Wake up call for drivers
More than half of fatigue-related accidents take place on short journeys,writes Susan Jones
Dozing off behind the wheel is emerging as a serious problem on Irish roads but studies have shown that breaks taken early in the journey can save your life.
The recent Driver Reviver Campaign organised by the National Safety Council was designed to reduce fatigue-related crashes over the busy travel Easter bank holiday period.
On Good Friday and Easter Monday Driver Reviver stops were set up on most national routes, where the weary driver was able to get a free cup of tea by simply presenting their car keys.
Fatigue is very difficult to identify in motor accidents and only estimates can be made based on Garda statements or the circumstances of crashes.
However, research shows that 62 per cent of fatigue-related crashes or near crashes occurred when drivers had driven for less than two hours, often on everyday trips near home - where most driving is done.
So we all need to watch out for fatigue, even on the well-worn shopping/school-run circuit.
Longer periods of driving are fatiguing in themselves, placing drivers at considerable risk even if they were not tired when they set out on the trip.
Falling asleep at the wheel is reckoned to account for up to 20 per cent of accidents, especially on long journeys on trunk roads and motorways.
Typically, these accidents involve running the car off the road or into the back of another vehicle and such accidents are made worse by the high speed of the impact, as the driver has not had a chance to brake beforehand.
Danger times are between midnight and 6 a.m., when the "body clock" is in a daily trough, and another risk time occurs between 2 p.m. and 4p.m.
Those most at risk are men aged 30 years and under, and sleep-related vehicle accidents are more evident in young male drivers in the early morning, and in older male drivers in the mid-afternoon.
Lab studies have shown that drivers who fall asleep first go through the stage where they feel they are 'fighting off' sleep.
They feel as if they must try to wake themselves up - winding down the window for a blast of cold air - turning up the radio - stretching at the wheel, and so on.
The advice of the AA is to plan the journey well in advance and schedule in rest stops at regular intervals. Also, stop for a 15- minute break every two hours on a long journey, and drink a cup of strong coffee followed by a short nap.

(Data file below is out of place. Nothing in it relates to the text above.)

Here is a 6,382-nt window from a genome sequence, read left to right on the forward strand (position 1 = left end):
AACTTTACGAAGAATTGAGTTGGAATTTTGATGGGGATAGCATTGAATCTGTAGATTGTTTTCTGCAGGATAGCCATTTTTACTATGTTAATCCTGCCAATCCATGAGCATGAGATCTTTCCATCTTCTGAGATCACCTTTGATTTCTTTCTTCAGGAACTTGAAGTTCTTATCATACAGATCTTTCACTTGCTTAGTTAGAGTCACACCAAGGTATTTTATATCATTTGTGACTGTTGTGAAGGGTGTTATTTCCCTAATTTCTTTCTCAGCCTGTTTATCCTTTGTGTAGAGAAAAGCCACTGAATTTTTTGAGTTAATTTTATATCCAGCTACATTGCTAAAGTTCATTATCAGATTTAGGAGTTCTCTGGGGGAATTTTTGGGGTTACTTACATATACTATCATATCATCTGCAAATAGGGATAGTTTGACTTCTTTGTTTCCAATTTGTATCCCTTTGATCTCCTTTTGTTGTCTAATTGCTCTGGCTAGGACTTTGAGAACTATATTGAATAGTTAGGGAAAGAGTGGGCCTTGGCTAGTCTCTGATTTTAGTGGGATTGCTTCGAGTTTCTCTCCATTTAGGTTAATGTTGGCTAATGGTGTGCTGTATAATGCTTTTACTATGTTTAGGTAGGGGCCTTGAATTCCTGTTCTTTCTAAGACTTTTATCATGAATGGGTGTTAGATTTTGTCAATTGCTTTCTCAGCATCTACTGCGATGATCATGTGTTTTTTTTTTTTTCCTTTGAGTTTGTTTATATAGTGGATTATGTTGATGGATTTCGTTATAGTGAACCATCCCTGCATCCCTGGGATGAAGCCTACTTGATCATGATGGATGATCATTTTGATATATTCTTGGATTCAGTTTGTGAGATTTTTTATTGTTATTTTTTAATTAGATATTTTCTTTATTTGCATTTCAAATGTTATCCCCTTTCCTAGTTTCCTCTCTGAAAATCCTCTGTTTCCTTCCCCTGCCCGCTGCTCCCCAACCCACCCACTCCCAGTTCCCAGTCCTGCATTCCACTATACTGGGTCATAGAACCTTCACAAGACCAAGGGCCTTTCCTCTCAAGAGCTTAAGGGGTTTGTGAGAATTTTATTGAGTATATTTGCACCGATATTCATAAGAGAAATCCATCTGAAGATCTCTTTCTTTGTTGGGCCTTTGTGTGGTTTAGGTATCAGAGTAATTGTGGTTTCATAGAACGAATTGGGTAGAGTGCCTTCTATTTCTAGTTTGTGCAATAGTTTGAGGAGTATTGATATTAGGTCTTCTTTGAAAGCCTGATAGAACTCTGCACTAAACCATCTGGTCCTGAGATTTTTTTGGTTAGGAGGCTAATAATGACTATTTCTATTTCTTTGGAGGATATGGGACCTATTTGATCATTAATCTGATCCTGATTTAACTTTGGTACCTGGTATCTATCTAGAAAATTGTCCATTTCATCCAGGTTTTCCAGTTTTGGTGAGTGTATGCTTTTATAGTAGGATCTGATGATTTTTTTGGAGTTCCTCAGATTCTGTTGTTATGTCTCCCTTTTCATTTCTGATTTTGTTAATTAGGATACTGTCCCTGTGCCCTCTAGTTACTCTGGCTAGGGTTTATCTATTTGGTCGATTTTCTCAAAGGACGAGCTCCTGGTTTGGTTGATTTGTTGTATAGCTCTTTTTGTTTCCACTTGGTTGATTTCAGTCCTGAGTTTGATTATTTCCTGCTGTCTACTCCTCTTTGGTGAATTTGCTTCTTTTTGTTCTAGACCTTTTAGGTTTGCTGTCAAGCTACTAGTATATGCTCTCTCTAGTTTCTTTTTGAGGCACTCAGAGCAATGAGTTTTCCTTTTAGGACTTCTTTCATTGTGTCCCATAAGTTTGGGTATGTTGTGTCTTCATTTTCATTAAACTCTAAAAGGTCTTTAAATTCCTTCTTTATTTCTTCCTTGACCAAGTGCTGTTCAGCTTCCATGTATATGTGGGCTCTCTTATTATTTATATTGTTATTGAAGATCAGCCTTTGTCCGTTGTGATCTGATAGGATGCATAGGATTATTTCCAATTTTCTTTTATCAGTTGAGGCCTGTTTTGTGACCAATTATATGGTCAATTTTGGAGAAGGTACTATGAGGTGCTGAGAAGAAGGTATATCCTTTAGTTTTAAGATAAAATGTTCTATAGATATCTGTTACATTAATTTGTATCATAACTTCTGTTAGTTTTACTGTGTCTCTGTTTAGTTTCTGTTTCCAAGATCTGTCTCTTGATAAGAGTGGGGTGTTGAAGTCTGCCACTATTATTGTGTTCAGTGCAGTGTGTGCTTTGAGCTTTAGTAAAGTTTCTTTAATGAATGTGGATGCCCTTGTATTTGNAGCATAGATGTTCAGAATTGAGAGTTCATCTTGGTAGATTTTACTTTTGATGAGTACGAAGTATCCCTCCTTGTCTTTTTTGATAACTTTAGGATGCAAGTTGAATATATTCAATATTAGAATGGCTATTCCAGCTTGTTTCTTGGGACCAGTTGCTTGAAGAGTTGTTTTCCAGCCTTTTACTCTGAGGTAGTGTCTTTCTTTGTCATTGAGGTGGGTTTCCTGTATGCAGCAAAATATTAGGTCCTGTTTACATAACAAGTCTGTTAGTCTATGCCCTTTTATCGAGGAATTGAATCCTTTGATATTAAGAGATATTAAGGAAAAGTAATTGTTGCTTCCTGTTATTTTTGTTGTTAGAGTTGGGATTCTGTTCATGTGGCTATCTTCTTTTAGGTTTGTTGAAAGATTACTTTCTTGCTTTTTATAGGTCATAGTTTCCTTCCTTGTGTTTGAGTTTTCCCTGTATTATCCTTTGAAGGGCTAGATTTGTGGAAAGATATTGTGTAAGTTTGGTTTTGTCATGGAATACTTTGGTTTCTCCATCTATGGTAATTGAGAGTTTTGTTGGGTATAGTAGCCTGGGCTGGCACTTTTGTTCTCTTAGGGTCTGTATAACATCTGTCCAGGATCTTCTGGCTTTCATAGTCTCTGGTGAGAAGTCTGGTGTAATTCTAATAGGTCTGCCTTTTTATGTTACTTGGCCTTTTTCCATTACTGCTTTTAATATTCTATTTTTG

The Loughborough Sleep Research Centre in Leicestershire published a report, "Arrive Alive" in November 2000. The Centre had been interested in investigating various counter-measures to driver fatigue - including coffee.
In June 2000, in the first study of its kind, they decided to look at the properties of energy drinks such as Red Bull, which contain a combination of active ingredients including caffeine.
Prof Jim Horne was initially interested in these new drinks due to their appeal to one of the largest offending groups in driver fatigue - young men.
He examined the effects of a functional energy drink (Red Bull in this case) on tired drivers who reported their sleepiness by means of the nine point Sleepiness Scale positioned on the car's dashboard.
THE research revealed that half an hour after ingesting 250 ml of the energy drink there was a marked decline in the number of driving incidents associated with sleepiness. This improvement lasted up to 90 minutes.
In an article in the Irish Medical Journal Prof W.T. McNicholas of the Department of Respiratory Medicine and Sleep Disorders at St Vincent's Hospital, Dublin, states there is extensive evidence that sleepiness is a major contributing factor to road traffic accidents.
He outlines a report that revealed that of 9,000 male drivers in Britain, 29 per cent admitted to having felt close to falling asleep at the wheel the previous year, and it also indicated that a history of snoring every night increased the likelihood of accident by 30 per cent.
There is also evidence, writes Prof McNicholas, that occupations such as long-haul truck driving are particularly associated with a risk of sleepiness while driving, and an increased risk of accident particularly where there is evidence of an associated sleep disorder.
"Obstructive sleep apnoea syndrome (OSAS) is the most common organic cause of excessive daytime sleepiness," writes Prof McNicholas, " it has a prevalence of 1 to 4 per cent."
Robert Taylor, director of the RAC has this to say: "Motorists need to be aware of the potential dangers of sleepiness when driving for long periods, it can be as dangerous as driving while drunk as reaction times similarly suffer."
The RAC has called for a national awareness and education campaign to highlight the dangers of drowsy driving.
Issues to be addressed include the need for more rest and recreation areas along motorways and trunk roads, including toilets and washing facilities, vending machines and places to park and have a quiet nap.
Research shows 20 per cent of all motorway accidents happen on the hard shoulder and fatigue plays a part in many of these.
The RAC points out that more than 60 per cent of drivers questioned in their recent survey admitted to having driven while sleepy, 8 per cent said they had actually nodded off momentarily at the wheel, and 30 per cent of drivers said they felt more stressed, angry, and more likely to confront other drivers when tired.
With increased traffic, road congestion and commuters facing longer journeys to and from work it is vital that drivers realise the potential threat posed to their own safety and that of others by drowsy driving.
Simply learning to recognise the signs of fatigue, acting on them, and treating fatigue as a threat similar to being drunk or speeding could help to avoid accidents - and save lives.